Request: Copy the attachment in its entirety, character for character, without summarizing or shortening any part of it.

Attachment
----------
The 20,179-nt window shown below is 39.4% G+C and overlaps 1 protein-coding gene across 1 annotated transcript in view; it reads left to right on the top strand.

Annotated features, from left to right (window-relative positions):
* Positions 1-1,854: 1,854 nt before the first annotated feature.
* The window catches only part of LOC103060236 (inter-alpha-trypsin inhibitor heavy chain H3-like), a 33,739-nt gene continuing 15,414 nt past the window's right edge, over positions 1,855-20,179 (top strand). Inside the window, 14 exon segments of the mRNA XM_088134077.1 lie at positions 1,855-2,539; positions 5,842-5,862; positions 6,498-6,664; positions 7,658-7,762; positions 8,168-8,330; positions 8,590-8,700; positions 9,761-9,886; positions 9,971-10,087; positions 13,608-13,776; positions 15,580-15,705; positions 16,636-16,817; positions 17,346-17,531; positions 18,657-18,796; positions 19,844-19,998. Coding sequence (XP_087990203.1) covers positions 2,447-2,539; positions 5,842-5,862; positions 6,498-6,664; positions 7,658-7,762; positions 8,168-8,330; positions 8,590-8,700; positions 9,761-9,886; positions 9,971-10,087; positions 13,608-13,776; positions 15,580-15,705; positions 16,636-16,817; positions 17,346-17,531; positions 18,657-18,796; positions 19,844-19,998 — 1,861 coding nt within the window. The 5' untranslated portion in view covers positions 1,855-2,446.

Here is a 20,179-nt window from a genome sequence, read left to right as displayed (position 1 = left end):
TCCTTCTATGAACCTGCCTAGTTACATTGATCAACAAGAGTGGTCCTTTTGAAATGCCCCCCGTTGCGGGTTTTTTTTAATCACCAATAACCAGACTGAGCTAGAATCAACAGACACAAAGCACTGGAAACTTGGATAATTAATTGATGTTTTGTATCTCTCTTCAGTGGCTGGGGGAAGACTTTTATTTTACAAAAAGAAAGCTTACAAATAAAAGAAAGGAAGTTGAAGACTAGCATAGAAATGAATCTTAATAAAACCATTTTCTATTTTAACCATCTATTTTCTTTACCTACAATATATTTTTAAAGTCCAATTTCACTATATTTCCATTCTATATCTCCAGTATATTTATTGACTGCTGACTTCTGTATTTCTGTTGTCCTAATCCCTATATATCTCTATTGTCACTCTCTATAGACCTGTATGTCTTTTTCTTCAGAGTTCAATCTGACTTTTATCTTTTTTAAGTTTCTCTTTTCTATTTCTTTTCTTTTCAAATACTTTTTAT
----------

The 20,179-nt window shown below is 39.4% G+C and overlaps 1 protein-coding gene across 1 annotated transcript in view; it reads left to right on the top strand.

Annotated features, from left to right (window-relative positions):
* Positions 1-1,854: 1,854 nt before the first annotated feature.
* The window catches only part of LOC103060236 (inter-alpha-trypsin inhibitor heavy chain H3-like), a 33,739-nt gene continuing 15,414 nt past the window's right edge, over positions 1,855-20,179 (top strand). Inside the window, 14 exon segments of the mRNA XM_088134077.1 lie at positions 1,855-2,539; positions 5,842-5,862; positions 6,498-6,664; positions 7,658-7,762; positions 8,168-8,330; positions 8,590-8,700; positions 9,761-9,886; positions 9,971-10,087; positions 13,608-13,776; positions 15,580-15,705; positions 16,636-16,817; positions 17,346-17,531; positions 18,657-18,796; positions 19,844-19,998. Coding sequence (XP_087990203.1) covers positions 2,447-2,539; positions 5,842-5,862; positions 6,498-6,664; positions 7,658-7,762; positions 8,168-8,330; positions 8,590-8,700; positions 9,761-9,886; positions 9,971-10,087; positions 13,608-13,776; positions 15,580-15,705; positions 16,636-16,817; positions 17,346-17,531; positions 18,657-18,796; positions 19,844-19,998 — 1,861 coding nt within the window. The 5' untranslated portion in view covers positions 1,855-2,446.

Here is a 20,179-nt window from a genome sequence, read left to right as displayed (position 1 = left end):
TCCTTCTATGAACCTGCCTAGTTACATTGATCAACAAGAGTGGTCCTTTTGAAATGCCCCCCGTTGCGGGTTTTTTTTAATCACCAATAACCAGACTGAGCTAGAATCAACAGACACAAAGCACTGGAAACTTGGATAATTAATTGATGTTTTGTATCTCTCTTCAGTGGCTGGGGGAAGACTTTTATTTTACAAAAAGAAAGCTTACAAATAAAAGAAAGGAAGTTGAAGACTAGCATAGAAATGAATCTTAATAAAACCATTTTCTATTTTAACCATCTATTTTCTTTACCTACAATATATTTTTAAAGTCCAATTTCACTATATTTCCATTCTATATCTCCAGTATATTTATTGACTGCTGACTTCTGTATTTCTGTTGTCCTAATCCCTATATATCTCTATTGTCACTCTCTATAGACCTGTATGTCTTTTTCTTCAGAGTTCAATCTGACTTTTATCTTTTTTAAGTTTCTCTTTTCTATTTCTTTTCTTTTCAAATACTTTTTAT